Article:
"Can you explain to me how you managed to get that customer to move your appointment time forward? None of our other drivers can seem to do that."

There's a lot of important little nuances and details to this job that most people overlook. Properly executing the details is what makes the difference out here. Being a top performer takes a lot more than driving skills and know how. People skills are generally what's lacking in most truck drivers. Knowing how to effectively communicate puts a driver way ahead of the game.

None of this is given to you by any top 10 company. In fact, the name on your truck doors has nothing to do with your success at this. I was extremely successful at Western Express, and was one of the two people out of my orientation group of 50 plus drivers who actually went on to a successful trucking career. These days I work for Knight Transportation, yet I still see new drivers come and go here on a regular basis. They tell me they are leaving because they can't make any money working for this company. They say that to me! I'm earning twice the average truck driver's pay while working here.

Trucking is competitive. People simply don't get that. You have got to put up some impressive numbers if you want impressive rewards. The real question a newbie like yourself has to be asking is, "How can I perform this job in such a way that I am part of the top 10 percent or maybe even the top five percent of drivers?" Once you discover the answer to that question, you are well on your way to success as a road warrior.

What It Takes To Be A Top Tier Driver

One Out Of Five Drivers Does A Great Job

Are Major Carriers Nothing More Than Starter Companies?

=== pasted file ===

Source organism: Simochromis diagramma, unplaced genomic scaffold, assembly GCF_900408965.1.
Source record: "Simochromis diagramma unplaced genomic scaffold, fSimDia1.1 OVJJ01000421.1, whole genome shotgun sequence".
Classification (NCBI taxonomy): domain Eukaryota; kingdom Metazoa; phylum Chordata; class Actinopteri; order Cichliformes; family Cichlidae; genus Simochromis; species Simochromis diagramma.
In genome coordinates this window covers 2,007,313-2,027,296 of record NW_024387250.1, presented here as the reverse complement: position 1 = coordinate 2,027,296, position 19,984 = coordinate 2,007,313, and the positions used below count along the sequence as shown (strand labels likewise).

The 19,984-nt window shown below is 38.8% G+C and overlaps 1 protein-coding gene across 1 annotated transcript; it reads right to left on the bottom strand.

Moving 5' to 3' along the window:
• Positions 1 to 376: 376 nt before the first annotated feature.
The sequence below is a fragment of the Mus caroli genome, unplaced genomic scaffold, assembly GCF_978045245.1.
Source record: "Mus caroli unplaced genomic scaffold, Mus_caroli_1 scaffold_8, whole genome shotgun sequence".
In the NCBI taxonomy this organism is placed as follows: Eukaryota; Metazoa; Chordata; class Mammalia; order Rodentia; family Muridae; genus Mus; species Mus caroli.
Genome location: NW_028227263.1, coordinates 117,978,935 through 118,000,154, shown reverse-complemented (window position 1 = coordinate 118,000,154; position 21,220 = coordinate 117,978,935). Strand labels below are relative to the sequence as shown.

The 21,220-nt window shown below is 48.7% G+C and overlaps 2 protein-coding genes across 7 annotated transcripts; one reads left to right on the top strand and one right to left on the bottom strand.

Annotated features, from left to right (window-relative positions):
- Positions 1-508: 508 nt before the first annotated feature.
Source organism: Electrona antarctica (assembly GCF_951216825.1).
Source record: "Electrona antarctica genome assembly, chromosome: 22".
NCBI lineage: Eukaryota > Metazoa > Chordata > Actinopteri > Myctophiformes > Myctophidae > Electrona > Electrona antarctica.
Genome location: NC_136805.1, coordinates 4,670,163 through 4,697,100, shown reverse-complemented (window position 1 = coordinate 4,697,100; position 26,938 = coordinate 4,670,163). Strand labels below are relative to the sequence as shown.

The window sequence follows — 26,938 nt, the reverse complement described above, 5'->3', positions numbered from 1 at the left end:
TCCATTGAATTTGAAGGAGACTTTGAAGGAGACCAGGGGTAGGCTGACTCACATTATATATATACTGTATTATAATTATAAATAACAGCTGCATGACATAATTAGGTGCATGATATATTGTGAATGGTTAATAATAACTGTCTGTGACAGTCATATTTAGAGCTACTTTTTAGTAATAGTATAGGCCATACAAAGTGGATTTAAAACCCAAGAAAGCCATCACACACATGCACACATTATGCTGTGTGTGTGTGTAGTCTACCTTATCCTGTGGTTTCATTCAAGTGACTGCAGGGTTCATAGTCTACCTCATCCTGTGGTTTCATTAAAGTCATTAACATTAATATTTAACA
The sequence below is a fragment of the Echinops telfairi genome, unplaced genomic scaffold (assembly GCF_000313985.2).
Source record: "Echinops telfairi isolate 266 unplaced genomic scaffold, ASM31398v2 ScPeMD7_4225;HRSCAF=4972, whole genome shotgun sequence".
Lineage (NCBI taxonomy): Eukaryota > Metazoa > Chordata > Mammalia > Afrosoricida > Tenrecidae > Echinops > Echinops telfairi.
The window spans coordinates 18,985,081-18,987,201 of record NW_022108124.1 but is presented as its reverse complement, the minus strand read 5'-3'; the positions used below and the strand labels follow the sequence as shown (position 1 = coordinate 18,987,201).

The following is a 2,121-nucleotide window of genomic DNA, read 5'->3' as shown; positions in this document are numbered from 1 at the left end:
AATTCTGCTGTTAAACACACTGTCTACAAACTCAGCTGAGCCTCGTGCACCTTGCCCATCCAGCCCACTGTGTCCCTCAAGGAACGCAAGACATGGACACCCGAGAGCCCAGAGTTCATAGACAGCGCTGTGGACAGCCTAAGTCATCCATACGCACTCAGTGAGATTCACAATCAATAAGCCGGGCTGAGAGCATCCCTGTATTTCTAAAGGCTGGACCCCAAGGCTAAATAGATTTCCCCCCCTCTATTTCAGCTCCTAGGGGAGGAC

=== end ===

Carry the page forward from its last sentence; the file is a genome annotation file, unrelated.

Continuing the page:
Well said, I’m hoping to be one of those successful Western express drivers as well. I still can’t believe they gave me a brand new truck haha.

Dispatcher:

Dispatcher, Fleet Manager, Driver Manager

The primary person a driver communicates with at his/her company. A dispatcher can play many roles, depending on the company's structure. Dispatchers may assign freight, file requests for home time, relay messages between the driver and management, inform customer service of any delays, change appointment times, and report information to the load planners.

TWIC:

Transportation Worker Identification Credential

Truck drivers who regularly pick up from or deliver to the shipping ports will often be required to carry a TWIC card.

Your TWIC is a tamper-resistant biometric card which acts as both your identification in secure areas, as well as an indicator of you having passed the necessary security clearance. TWIC cards are valid for five years. The issuance of TWIC cards is overseen by the Transportation Security Administration and the Department of Homeland Security.

HOS:

Hours Of Service

HOS refers to the logbook hours of service regulations.

OWI:

Operating While Intoxicated

Nick S.'s Comment
member avatar

Hello Everyone,

Thank you so much for the recommendations of the companies that a newbie like me should start looking for training and work. For sure, I have my work cut out for me to look though these various companies, but I greatly appreciate the recommendations. I value your opinions much more vs. just reading various articles and then trying to guess which one I should pick.